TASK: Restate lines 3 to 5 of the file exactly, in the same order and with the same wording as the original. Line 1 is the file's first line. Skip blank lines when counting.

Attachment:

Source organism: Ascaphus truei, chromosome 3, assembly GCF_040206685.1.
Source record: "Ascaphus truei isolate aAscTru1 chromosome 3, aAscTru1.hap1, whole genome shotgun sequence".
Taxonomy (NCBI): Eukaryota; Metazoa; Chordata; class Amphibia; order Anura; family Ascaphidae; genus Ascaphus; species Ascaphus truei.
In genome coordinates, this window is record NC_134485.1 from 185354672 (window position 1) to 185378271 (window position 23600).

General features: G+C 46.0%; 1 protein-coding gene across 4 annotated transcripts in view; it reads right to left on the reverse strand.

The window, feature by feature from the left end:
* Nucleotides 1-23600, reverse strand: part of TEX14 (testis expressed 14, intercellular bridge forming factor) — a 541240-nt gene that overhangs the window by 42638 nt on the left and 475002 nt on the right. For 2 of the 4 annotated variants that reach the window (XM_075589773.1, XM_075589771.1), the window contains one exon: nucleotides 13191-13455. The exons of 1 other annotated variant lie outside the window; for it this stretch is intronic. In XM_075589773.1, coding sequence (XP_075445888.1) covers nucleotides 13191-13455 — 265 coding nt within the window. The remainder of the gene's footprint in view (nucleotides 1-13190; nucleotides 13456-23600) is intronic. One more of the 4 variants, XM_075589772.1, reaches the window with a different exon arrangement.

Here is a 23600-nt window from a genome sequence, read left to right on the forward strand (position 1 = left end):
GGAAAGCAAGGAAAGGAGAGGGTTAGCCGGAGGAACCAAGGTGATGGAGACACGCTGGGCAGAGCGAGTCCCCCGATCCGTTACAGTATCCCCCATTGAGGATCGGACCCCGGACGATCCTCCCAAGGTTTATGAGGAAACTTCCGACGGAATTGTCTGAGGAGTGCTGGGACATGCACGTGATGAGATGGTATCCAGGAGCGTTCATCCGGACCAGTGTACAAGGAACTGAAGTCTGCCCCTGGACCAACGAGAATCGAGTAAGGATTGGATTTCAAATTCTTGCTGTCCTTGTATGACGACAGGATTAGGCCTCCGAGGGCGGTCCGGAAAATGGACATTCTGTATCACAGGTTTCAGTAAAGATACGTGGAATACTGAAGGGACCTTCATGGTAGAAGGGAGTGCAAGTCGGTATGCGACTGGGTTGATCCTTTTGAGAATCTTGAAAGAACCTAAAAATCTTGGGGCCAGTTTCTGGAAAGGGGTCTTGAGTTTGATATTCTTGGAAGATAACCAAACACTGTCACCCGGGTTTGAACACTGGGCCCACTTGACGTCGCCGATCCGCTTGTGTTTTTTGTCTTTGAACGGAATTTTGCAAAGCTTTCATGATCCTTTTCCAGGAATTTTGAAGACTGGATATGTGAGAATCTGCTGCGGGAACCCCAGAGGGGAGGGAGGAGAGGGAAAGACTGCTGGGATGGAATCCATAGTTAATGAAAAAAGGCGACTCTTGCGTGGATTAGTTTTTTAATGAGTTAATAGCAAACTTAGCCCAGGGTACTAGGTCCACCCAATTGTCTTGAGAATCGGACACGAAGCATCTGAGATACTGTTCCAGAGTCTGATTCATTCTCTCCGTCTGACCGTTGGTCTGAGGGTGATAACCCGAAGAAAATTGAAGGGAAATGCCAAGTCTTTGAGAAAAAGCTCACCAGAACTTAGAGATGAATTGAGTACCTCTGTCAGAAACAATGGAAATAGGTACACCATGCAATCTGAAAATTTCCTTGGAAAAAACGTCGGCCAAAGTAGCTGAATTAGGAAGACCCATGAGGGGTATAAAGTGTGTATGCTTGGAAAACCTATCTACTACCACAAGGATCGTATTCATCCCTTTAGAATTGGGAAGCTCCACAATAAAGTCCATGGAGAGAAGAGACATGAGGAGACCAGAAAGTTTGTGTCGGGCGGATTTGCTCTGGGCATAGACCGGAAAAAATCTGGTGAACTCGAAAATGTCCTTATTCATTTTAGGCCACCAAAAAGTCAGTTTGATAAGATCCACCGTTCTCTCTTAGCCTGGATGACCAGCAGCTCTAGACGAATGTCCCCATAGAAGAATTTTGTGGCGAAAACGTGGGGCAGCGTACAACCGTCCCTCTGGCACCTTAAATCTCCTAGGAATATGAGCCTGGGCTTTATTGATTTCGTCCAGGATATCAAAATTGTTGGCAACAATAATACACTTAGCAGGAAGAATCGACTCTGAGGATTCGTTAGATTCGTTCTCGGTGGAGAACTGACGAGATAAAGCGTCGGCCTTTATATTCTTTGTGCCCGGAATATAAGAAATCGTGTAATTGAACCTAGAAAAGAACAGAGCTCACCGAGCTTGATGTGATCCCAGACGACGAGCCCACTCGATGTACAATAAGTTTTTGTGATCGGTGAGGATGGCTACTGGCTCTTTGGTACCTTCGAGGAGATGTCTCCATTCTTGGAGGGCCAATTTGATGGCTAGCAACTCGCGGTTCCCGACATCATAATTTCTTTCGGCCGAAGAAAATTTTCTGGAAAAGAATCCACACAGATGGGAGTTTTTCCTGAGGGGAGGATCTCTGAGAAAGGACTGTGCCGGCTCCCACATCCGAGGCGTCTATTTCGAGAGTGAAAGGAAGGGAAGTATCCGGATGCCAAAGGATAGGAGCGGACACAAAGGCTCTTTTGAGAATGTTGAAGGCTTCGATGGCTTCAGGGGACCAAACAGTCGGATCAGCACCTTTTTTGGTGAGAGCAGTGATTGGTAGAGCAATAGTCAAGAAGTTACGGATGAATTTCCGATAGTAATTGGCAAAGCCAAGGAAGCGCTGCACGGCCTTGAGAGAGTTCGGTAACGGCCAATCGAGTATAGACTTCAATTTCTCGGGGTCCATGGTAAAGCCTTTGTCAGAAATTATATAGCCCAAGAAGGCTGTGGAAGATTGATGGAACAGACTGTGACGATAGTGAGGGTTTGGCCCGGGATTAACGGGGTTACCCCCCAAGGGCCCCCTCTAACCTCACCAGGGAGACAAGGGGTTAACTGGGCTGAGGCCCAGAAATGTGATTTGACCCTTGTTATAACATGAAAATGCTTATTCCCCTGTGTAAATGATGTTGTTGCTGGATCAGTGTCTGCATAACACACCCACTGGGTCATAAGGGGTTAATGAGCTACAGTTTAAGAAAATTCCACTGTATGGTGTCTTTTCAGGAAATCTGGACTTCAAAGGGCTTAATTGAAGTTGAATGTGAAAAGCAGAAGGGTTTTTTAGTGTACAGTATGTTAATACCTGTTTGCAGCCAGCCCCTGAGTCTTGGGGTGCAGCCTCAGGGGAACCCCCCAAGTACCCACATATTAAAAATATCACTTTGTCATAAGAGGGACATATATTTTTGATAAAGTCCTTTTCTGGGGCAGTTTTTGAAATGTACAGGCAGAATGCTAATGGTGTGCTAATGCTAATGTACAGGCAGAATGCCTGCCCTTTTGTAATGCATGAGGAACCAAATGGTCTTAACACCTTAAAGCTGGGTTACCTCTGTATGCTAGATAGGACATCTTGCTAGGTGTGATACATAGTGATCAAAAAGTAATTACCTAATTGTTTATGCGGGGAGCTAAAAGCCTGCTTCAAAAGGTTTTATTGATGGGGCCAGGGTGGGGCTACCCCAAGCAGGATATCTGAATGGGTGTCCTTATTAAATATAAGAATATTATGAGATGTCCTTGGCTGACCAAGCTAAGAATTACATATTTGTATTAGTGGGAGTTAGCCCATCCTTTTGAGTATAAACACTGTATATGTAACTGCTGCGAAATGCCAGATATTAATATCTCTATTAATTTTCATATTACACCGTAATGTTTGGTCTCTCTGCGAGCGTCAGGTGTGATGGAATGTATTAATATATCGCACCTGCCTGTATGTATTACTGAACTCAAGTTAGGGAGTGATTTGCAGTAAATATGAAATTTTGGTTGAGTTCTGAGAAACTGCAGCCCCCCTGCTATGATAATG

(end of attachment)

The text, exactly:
Taxonomy (NCBI): Eukaryota; Metazoa; Chordata; class Amphibia; order Anura; family Ascaphidae; genus Ascaphus; species Ascaphus truei.
In genome coordinates, this window is record NC_134485.1 from 185354672 (window position 1) to 185378271 (window position 23600).

General features: G+C 46.0%; 1 protein-coding gene across 4 annotated transcripts in view; it reads right to left on the reverse strand.